Senators Tester, Cantwell visit Flathead Reservation
Source: Valley Journal
From a listening session with the state’s eight tribal leaders in Missoula on Sept. 4, Senator Maria Cantwell, D-Washington, and Senator Jon Tester continued on to the Flathead Reservation on Sept. 5.
“Jon said I had to see Montana,” Cantwell said, since she is chair of the Senate Indian Affairs Committee.
The two senators were on a three-day trip around western Montana. They met with students and teachers from N’kwusm, the Salish language immersion school in Arlee, at the KwaTaqNuk Resort and Casino in Polson. From the newly potty-trained to middle school children, the students said their names, counted, sang songs and gave their ages — all in Salish.
“My friend Jon is here today ... It’s a big day for us,” said Stephen Small Salmon, Pend ‘Oreille elder and teacher at N’kwusm.
“(Jon) is a special person because he helps our people,” Small Salmon told the kids.
Small Salmon teaches Salish to the children, along with 84-year-old elder Pat Pierre.
“The language that we speak was almost lost,” Pierre said.
Pierre retired from two other jobs, but said, “This work I’m doing now, there is no retirement.”
Small Salmon and Kassandra Murphy-Brazill, principal of N’Kwusm, told Senators Cantwell and Tester 27 students attend N’Kwusm, ranging in age from about 3 years old and potty trained to 8th grade. One goal is to start a Salish high school, since most area schools have limited Salish, and kids lose a lot of language if they don’t speak it daily.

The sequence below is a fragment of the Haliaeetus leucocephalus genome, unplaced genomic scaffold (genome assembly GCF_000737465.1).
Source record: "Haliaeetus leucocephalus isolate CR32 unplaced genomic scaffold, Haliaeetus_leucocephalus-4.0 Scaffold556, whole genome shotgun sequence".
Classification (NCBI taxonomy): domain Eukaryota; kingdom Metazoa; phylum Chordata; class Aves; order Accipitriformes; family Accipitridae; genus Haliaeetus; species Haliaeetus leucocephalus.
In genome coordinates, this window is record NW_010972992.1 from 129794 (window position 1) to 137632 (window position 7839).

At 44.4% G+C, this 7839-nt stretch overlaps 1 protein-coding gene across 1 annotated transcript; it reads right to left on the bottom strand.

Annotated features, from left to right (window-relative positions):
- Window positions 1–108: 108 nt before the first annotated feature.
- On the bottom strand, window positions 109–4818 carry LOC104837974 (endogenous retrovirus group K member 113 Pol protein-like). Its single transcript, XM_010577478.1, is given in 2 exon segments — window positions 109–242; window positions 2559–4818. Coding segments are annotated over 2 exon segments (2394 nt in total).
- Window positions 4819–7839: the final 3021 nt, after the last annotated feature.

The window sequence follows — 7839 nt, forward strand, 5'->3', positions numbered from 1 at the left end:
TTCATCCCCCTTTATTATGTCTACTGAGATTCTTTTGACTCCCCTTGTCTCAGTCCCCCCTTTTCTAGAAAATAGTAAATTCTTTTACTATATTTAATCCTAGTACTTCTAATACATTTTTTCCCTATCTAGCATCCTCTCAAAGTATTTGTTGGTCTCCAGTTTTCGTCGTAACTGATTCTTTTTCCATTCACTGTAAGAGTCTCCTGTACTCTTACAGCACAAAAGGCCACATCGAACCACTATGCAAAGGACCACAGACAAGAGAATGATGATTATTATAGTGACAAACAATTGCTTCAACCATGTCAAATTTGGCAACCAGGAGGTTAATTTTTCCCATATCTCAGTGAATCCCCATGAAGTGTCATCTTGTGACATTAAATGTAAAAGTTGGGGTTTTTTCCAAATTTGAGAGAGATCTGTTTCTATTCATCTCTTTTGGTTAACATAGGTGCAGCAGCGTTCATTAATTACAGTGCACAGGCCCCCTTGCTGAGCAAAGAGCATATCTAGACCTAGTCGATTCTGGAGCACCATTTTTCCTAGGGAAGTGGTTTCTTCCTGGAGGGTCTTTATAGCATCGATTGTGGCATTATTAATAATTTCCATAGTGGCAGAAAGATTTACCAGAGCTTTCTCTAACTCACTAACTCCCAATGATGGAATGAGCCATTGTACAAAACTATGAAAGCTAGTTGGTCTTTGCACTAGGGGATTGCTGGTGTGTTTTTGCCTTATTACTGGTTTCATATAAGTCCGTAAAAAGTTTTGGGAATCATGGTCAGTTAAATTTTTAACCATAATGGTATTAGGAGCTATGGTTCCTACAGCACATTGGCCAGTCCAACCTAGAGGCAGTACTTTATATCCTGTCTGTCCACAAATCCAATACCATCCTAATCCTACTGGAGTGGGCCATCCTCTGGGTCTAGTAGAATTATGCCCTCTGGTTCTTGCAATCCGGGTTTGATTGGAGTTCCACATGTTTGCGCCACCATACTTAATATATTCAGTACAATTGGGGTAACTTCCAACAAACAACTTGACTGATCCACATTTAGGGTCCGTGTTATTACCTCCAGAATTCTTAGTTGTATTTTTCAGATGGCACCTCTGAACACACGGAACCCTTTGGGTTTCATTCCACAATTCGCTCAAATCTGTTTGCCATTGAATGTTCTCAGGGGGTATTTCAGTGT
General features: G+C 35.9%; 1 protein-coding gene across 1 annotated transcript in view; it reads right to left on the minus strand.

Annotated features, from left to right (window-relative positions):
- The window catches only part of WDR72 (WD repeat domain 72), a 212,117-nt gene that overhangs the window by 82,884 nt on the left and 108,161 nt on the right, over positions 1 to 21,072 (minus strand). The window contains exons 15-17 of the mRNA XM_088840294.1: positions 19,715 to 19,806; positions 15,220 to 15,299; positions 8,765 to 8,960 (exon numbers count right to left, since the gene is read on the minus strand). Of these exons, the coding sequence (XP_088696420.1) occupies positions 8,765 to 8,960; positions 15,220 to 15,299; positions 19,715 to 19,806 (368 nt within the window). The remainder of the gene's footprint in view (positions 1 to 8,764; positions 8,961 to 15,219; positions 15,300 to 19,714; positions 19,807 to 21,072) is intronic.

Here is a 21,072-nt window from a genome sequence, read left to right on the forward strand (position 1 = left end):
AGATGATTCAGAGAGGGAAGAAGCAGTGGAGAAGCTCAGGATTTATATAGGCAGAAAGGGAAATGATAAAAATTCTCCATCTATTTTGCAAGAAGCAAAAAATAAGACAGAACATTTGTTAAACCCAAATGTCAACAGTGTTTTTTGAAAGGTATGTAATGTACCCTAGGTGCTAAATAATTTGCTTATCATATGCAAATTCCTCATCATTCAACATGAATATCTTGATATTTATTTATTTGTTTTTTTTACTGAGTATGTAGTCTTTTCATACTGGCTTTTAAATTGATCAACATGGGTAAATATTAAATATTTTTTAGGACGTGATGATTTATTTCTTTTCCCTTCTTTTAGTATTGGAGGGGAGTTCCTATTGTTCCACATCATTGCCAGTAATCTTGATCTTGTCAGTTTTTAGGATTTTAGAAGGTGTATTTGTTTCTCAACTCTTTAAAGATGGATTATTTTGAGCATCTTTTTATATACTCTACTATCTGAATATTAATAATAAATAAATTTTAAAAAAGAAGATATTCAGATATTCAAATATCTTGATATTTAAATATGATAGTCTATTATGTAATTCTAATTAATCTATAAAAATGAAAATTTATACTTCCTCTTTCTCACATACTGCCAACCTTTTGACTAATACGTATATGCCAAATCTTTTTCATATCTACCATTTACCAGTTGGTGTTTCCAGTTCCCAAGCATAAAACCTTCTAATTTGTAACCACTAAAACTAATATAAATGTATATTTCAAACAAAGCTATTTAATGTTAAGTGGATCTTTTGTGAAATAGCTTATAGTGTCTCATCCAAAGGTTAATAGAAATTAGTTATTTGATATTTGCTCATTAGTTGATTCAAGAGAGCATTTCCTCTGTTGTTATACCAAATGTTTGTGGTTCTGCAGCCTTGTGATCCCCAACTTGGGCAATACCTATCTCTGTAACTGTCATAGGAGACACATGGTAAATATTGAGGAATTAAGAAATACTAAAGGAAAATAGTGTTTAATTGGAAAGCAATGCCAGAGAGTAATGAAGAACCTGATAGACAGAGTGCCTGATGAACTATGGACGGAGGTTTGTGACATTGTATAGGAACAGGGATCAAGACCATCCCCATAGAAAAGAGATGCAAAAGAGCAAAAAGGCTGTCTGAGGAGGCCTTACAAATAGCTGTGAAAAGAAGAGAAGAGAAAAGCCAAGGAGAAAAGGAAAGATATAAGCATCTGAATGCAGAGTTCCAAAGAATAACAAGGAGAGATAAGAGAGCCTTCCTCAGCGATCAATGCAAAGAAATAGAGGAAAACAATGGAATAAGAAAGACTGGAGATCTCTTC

After shaking hands with the N’kwusm kids, Cantwell and Tester continued on an automobile tour of the Felsman Addition, a low income tribal housing in Pablo, to give the senators a look at Indian Country housing.
Built in 1998, the Felsman Addition was the first Low-Income Housing Tax Credit completed on an Indian Reservation, according to information presented by Jason Adams, executive director of the Salish and Kootenai Tribal Housing Authority.
The senators also visited transitional housing for homeless folks.
“There is a huge need for homeless housing,” Adams said. “So much of the homelessness we see is three or four families in one house.”
Adams and his department had several proposals for the senators. The Confederated Salish and Kootenai Tribes would like to see a Congressional oversight hearing held in Montana that would lead to proposed changes that could be included in the Farm Bill for regulatory changes to make United States Department of Agriculture programs more accessible and usable for tribes, according to Adams’ information.
Also the funding levels for maintenance and upkeep of 1937 Housing Act units should increase in Native American Housing Assistance and Self-Determination Act of 1996 units, as it has on the public housing side.
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